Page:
Author of censored graphic novel condemns interrogation by vice police

Sarah Carr
3 Min Read

CAIRO: Graphic novelist Magdy El-Shafee has condemned his interrogation by police in connection with a complaint about his graphic novel “Metro .

In a statement published on his website, El-Shafee says the complaint against him pertains to several pages of the novel that are alleged to offend public morals.

“We thought that a member of the public had complained, but in fact it’s a member of the vice police who brought the case.

The novel deals with the trysts of two young men whose money-making scheme sucks them into a world of financial and political corruption.

El-Shafee was summoned to the Qasr El-Nil police station on April 20, where he was interrogated from 3:30 pm until his release at 1 am.His publisher Mohamed El-Sharqawy, owner of the Malameh publishing house was interrogated the following day on Monday.

Five men wearing civilian clothes had arrived at Malameh’s offices in Garden City, Cairo on Tuesday April 15 at 3:30 pm.

They told Ahmed Samir, Dar El-Malameh’s accountant and the only employee present at the time, that they were the vice squad but produced neither personal identification nor a warrant for the search they conducted.

They then seized all copies of “Metro .

El-Sharqawy was himself released on Saturday April 19 after spending 12 days in detention.

He had been arrested on April 7 – the day after opposition groups called for a general strike – on charges of publishing materials inciting a strike and hatred of the regime.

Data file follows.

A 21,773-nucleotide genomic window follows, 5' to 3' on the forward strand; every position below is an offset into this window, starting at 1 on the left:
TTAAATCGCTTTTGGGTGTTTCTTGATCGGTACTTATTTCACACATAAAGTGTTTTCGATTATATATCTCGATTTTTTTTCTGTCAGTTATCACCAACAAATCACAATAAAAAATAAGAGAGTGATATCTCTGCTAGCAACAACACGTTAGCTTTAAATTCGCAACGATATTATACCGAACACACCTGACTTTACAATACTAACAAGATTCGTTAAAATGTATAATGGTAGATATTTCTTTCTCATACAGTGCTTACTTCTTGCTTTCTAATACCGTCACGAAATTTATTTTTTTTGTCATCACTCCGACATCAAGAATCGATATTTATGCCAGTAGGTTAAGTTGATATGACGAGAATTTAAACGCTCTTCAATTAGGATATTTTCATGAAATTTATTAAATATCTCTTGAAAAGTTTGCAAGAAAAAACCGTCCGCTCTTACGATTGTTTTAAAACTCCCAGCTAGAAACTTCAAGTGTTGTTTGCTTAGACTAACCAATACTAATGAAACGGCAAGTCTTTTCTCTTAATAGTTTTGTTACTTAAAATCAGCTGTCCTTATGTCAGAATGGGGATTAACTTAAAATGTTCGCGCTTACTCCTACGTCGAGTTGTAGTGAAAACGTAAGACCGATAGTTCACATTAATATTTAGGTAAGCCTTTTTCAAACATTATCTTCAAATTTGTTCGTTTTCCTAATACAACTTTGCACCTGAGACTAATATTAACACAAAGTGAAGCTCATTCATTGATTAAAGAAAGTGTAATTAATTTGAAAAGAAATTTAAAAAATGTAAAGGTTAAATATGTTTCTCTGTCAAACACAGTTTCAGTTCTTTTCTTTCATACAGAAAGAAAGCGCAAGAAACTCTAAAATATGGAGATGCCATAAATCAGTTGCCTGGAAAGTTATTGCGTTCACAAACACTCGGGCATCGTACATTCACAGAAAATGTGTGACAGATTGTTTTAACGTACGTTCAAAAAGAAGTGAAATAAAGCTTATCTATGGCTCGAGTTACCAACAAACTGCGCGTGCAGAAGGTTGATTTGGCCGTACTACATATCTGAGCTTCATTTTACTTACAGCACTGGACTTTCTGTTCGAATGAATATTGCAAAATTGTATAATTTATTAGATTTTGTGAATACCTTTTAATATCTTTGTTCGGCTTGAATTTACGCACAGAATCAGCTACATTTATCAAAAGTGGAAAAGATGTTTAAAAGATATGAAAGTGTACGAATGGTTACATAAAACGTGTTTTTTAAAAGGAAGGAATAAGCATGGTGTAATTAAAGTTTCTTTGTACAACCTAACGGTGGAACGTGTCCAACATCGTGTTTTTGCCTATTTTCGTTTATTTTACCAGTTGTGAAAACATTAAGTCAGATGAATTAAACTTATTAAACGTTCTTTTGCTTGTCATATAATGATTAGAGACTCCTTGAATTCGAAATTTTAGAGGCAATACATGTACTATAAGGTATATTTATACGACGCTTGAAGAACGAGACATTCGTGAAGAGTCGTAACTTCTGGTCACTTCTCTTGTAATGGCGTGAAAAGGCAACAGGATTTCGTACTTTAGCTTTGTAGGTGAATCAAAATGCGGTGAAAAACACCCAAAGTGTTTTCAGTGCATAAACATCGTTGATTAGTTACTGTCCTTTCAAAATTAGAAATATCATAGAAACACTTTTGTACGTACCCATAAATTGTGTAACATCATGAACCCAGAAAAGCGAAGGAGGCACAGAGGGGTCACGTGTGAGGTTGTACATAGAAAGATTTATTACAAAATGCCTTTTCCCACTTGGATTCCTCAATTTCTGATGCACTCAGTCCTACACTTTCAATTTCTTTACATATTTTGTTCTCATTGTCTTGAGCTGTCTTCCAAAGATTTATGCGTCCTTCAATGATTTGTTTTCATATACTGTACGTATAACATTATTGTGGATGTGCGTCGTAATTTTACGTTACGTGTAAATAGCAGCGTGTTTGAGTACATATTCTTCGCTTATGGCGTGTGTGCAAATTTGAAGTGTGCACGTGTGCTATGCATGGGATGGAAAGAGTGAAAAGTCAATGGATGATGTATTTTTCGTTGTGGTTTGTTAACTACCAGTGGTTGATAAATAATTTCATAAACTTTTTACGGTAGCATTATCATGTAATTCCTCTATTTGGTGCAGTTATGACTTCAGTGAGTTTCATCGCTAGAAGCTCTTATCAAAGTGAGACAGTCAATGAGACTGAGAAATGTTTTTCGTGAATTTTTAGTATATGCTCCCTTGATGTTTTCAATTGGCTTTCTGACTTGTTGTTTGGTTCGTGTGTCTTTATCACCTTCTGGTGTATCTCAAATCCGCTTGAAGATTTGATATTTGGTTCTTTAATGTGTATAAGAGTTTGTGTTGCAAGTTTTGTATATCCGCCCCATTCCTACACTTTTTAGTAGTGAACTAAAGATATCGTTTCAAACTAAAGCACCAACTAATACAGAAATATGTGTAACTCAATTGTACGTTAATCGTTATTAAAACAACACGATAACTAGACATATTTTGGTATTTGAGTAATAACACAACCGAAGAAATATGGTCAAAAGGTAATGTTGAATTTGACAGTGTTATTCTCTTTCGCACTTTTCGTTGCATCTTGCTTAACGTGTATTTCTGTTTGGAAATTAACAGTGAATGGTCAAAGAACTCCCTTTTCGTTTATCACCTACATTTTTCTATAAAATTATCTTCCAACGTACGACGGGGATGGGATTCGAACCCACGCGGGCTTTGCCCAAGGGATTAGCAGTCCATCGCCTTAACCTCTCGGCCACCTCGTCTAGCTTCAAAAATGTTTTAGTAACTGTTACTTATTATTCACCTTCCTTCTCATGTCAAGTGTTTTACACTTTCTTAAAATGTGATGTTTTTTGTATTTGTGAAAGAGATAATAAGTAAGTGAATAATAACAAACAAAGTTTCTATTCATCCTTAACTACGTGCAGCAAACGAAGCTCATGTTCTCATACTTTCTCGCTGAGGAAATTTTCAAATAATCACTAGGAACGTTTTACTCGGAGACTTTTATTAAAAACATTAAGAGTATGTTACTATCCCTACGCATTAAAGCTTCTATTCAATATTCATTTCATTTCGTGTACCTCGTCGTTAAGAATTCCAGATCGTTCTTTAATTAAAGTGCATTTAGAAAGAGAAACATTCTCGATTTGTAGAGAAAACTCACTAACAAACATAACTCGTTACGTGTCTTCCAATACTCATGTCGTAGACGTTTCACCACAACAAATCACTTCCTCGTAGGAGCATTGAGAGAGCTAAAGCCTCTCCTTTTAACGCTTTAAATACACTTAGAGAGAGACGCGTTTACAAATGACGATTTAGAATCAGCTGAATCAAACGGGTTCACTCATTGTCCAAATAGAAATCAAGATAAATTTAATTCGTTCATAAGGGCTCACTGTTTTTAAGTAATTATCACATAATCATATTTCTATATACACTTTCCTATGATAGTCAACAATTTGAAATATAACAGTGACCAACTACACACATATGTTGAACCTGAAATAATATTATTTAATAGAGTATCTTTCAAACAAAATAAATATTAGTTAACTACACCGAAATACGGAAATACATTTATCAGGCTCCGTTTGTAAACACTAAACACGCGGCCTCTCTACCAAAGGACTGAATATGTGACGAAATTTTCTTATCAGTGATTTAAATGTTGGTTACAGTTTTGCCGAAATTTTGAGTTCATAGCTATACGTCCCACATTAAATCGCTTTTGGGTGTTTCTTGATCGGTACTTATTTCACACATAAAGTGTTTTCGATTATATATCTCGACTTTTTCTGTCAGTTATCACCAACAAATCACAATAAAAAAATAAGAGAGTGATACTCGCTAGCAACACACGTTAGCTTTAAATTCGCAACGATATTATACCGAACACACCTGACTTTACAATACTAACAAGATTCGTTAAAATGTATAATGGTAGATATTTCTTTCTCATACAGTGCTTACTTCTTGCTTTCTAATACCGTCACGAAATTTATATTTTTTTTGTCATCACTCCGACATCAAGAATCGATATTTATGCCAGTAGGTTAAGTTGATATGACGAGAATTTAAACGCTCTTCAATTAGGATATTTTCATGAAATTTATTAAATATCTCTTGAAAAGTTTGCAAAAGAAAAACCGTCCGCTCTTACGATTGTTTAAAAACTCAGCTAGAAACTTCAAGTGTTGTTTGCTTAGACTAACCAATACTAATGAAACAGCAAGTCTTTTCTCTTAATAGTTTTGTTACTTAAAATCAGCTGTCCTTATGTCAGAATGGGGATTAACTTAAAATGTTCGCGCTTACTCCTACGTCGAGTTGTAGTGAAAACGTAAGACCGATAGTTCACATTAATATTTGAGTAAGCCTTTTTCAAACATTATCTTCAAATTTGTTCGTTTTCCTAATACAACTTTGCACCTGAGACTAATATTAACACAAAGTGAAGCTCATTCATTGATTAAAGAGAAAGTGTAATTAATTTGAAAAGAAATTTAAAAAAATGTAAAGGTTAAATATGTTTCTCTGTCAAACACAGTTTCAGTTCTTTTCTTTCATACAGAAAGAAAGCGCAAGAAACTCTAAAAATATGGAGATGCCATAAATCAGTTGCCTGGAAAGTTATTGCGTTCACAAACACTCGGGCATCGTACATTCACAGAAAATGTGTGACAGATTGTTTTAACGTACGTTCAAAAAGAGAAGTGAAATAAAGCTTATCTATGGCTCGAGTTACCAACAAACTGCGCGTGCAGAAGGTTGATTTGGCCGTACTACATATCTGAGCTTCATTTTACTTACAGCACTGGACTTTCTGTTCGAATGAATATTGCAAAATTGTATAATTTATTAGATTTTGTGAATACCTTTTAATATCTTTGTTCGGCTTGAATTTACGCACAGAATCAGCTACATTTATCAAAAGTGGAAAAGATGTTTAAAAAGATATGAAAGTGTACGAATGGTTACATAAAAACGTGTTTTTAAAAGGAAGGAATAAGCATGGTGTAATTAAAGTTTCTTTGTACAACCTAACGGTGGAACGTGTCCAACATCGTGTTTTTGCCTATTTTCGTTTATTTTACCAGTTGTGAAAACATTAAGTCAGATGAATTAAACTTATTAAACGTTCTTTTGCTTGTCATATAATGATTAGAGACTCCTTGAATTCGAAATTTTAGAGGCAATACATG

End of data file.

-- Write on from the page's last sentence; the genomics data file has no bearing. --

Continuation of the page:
“During the investigation I was told that a character in the novel bears a resemblance to a well-known businessman, and that some of its themes ‘disturb’ public morals, El-Shafee told Daily News Egypt.

“I said to the prosecutor: Yes, but what is the actual charge?’

“For the first time, I find out that the word ‘democratic’ is impolite. I advise you not to use it in front of a decent lady until we know what it going on El-Shafee jokes in a statement published on his website.

He also questions the motivation behind the complaint brought against his novel.

“The problem is twofold: a member of the vice police is placing himself above society in deciding what is good for us, we’re going back to the age of the Wahabis, he told Daily News Egypt.

“Secondly, there’s no definition for zabteya [crash investigation] in the law.He’s using the process for personal ends, to get promoted, he continued.

“I find it totally shameful to discuss freedom of creativity and expression in police stations in the 21st century, he says in the statement published on his website.

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Sarah Carr is a British-Egyptian journalist in Cairo. She blogs at
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